In April, at the start of the pandemic, The Edge asked which security roles were most likely to survive a pandemic. Six months later, we’ve decided to check in with hiring managers and find out what is happening now. Is it just as tough to fill open security positions as it was pre-pandemic? Have the events of recent months moved the needle at all on infosec hiring?
Although the cybersecurity profession has been spared the widespread layoffs and unemployment that many others have experienced during COVID-19, the pandemic has had an impact on infosec jobs. In a survey released in late April by infosec professional organization (ISC)2, 47% of respondents said they’d been taken off some or all of their typical security duties to assist with other IT-related tasks. In an informal Dark Reading flash poll last month, while 30% of respondents said their security teams are hiring now, 45% said they need additional staff but are restricted by hiring freezes or spending limits, and 12% said they were recently forced to cut security staff.
We spoke to several people responsible for filling security job roles and found out a variety of perspectives. Here’s what they had to say.
We can’t find the help we need
It’s become a years-old story: infosec workers are hard to come by. It typically takes eight months to replace a security analyst and almost four months to train a replacement, according to CyberVista. Some say it is because there is a shortage of appropriately skilled workers. Others claim it is an unreasonable set of expectations among employers and job listings that are difficult to decipher.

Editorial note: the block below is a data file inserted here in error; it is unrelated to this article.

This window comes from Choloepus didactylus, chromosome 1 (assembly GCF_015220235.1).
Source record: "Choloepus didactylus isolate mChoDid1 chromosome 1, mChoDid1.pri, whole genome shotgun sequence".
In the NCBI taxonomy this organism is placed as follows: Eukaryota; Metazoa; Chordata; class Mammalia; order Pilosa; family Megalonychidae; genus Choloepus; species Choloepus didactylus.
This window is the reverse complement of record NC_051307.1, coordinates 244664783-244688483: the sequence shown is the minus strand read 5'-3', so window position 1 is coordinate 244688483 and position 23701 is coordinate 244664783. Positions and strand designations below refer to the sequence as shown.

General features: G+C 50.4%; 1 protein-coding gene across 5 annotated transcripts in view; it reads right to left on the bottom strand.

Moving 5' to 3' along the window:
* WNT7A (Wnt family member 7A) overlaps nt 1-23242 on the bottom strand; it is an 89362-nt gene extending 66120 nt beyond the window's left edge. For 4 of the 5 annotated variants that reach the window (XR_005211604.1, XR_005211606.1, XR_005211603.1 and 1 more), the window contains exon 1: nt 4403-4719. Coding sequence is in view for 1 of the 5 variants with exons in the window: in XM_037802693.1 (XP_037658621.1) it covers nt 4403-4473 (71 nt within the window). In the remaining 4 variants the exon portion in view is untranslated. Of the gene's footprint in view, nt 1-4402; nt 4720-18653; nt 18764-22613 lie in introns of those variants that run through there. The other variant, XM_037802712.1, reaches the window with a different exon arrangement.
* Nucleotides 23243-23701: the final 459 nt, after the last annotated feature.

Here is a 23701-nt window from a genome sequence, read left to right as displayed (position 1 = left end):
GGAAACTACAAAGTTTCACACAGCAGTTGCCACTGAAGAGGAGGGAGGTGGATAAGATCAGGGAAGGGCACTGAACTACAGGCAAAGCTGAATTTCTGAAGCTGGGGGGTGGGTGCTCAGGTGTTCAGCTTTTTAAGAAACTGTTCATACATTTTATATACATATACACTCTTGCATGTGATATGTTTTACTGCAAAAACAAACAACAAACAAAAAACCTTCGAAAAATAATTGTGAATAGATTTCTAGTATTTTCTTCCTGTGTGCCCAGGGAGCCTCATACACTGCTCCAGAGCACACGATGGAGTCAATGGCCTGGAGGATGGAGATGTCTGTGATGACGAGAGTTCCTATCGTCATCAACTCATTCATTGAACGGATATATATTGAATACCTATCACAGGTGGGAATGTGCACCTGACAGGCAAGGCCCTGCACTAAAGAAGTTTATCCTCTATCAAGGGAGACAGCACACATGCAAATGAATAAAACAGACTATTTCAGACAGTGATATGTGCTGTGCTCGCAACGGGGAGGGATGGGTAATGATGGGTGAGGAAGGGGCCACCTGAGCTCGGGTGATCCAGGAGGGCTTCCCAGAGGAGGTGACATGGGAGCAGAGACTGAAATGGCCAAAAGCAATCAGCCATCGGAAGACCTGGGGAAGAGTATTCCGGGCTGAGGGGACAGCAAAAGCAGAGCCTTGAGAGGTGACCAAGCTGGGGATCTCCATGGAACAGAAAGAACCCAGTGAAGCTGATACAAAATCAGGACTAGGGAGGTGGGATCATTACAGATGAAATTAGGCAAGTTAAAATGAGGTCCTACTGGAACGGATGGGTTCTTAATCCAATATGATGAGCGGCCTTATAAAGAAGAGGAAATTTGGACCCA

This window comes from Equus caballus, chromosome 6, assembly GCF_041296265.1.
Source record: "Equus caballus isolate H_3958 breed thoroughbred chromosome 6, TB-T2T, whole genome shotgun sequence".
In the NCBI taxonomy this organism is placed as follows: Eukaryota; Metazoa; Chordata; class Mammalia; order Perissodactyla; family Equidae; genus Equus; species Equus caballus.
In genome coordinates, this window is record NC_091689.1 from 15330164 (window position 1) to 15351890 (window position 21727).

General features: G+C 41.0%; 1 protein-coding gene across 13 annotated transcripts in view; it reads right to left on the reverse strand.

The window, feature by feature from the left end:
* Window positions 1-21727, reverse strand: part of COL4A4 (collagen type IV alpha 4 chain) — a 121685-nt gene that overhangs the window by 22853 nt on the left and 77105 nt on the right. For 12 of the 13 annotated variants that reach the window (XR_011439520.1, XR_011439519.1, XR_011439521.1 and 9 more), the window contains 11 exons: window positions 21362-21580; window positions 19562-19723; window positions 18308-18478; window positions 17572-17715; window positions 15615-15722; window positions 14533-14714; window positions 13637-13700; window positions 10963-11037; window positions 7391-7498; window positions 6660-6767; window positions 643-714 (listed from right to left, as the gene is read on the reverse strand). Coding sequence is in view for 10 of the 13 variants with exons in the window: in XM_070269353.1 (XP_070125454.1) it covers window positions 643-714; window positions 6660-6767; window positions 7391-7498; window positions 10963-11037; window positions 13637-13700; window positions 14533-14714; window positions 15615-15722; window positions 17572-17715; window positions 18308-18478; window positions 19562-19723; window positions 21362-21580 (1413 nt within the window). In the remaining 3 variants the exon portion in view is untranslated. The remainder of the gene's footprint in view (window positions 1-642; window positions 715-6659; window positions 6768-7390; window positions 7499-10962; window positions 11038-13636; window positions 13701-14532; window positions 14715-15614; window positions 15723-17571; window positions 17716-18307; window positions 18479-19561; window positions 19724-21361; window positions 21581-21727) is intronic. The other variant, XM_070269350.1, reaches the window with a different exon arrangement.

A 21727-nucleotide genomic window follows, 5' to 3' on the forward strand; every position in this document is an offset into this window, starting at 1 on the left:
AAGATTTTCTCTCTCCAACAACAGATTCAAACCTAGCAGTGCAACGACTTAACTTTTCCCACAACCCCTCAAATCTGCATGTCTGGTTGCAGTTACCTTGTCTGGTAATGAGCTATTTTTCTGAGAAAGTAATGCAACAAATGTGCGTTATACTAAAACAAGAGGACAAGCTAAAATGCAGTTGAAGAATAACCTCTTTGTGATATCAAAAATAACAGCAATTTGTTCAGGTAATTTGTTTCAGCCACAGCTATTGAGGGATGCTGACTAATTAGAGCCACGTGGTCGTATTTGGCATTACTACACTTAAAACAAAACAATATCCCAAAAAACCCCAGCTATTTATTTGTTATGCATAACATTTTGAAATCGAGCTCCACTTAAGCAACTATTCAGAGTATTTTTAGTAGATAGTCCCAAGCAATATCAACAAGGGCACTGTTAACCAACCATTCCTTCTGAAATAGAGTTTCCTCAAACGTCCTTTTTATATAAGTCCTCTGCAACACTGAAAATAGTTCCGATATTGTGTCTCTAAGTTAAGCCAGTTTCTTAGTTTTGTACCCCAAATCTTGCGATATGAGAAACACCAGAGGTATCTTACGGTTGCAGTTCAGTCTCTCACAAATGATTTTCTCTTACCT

Eric Carrell, a DevOps engineer with RapidAPI says his firm is building out a team based on an increased need for infosecurity pros, but it is proving difficult because experience isn’t matching up with the firm’s needs.
“Hiring is slower than our expectations because as employers we want the right skill set and experience among candidates, which may not be possible at this point of time. So instead, we’re thinking about how future roles will need to be adapted and filled according to software and application development needs.”
Carrell said RapidAPI is also looking at the possibility of upskilling current staff with on-job certifications and training opportunities.
COVID has accelerated our need for security staff
Anonymously, a developer relations specialist working in a firm focused on data enrichment says the pandemic has only made hard-to-find infosec staff even more elusive as they seek to hire due to rising security threats from widespread remote work arrangements.
“Our organization is seeing the amount of threats growing and demand rising, increasing the need for hiring for cybersecurity professionals, especially in the field of behavioral biometrics as a novel way to combat fraud.”
People are afraid to make a move
Patrick Foxhoven, CIO and EVP of Emerging Technologies at cloud security vendor Zscaler says he wants to hire new talent in order to keep pace with today’s hyper-competitive market, but while he is finding interest out there, there is reluctance among candidates.
“We are still noticing less movement as people are worried about job security and assume their current role is safer than a new opportunity,” he said. “But we’ve changed our policies to accommodate and encourage what used to be traditionally in-office roles to now be remote beyond the pandemic, because ensuring we are evolving how we work is a major key to remain competitive and attractive.”
In government, they are still playing catch up
Maria McGregor, manager for external communications with BAE Systems Intelligence & Security, a large government contractor, says the uptick in remote access needs during COVID has strained government agencies that were simply not prepared.
Joan Goodchild is a veteran journalist, editor, and writer who has been covering security for more than a decade. She has written for several publications and previously served as editor-in-chief for CSO Online. View Full Bio